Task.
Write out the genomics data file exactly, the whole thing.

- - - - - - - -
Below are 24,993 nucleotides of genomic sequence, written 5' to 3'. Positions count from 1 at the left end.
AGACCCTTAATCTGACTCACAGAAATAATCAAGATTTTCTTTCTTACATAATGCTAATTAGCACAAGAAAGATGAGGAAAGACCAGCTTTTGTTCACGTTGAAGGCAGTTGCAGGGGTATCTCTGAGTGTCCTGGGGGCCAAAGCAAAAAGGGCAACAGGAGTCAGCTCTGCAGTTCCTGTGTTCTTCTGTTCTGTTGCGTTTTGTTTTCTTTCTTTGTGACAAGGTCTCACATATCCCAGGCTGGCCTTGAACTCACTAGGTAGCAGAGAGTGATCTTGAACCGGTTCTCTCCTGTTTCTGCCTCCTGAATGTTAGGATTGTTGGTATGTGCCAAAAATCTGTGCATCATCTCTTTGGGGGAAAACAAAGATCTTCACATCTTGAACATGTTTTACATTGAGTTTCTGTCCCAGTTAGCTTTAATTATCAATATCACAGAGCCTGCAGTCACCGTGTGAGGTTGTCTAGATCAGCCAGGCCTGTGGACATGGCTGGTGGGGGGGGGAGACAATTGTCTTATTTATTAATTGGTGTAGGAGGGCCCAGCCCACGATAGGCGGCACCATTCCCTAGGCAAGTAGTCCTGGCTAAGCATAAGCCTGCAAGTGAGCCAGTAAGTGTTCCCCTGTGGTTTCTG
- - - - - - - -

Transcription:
Below are 24,993 nucleotides of genomic sequence, written 5' to 3'. Positions count from 1 at the left end.
AGACCCTTAATCTGACTCACAGAAATAATCAAGATTTTCTTTCTTACATAATGCTAATTAGCACAAGAAAGATGAGGAAAGACCAGCTTTTGTTCACGTTGAAGGCAGTTGCAGGGGTATCTCTGAGTGTCCTGGGGGCCAAAGCAAAAAGGGCAACAGGAGTCAGCTCTGCAGTTCCTGTGTTCTTCTGTTCTGTTGCGTTTTGTTTTCTTTCTTTGTGACAAGGTCTCACATATCCCAGGCTGGCCTTGAACTCACTAGGTAGCAGAGAGTGATCTTGAACCGGTTCTCTCCTGTTTCTGCCTCCTGAATGTTAGGATTGTTGGTATGTGCCAAAAATCTGTGCATCATCTCTTTGGGGGAAAACAAAGATCTTCACATCTTGAACATGTTTTACATTGAGTTTCTGTCCCAGTTAGCTTTAATTATCAATATCACAGAGCCTGCAGTCACCGTGTGAGGTTGTCTAGATCAGCCAGGCCTGTGGACATGGCTGGTGGGGGGGGGAGACAATTGTCTTATTTATTAATTGGTGTAGGAGGGCCCAGCCCACGATAGGCGGCACCATTCCCTAGGCAAGTAGTCCTGGCTAAGCATAAGCCTGCAAGTGAGCCAGTAAGTGTTCCCCTGTGGTTTCTG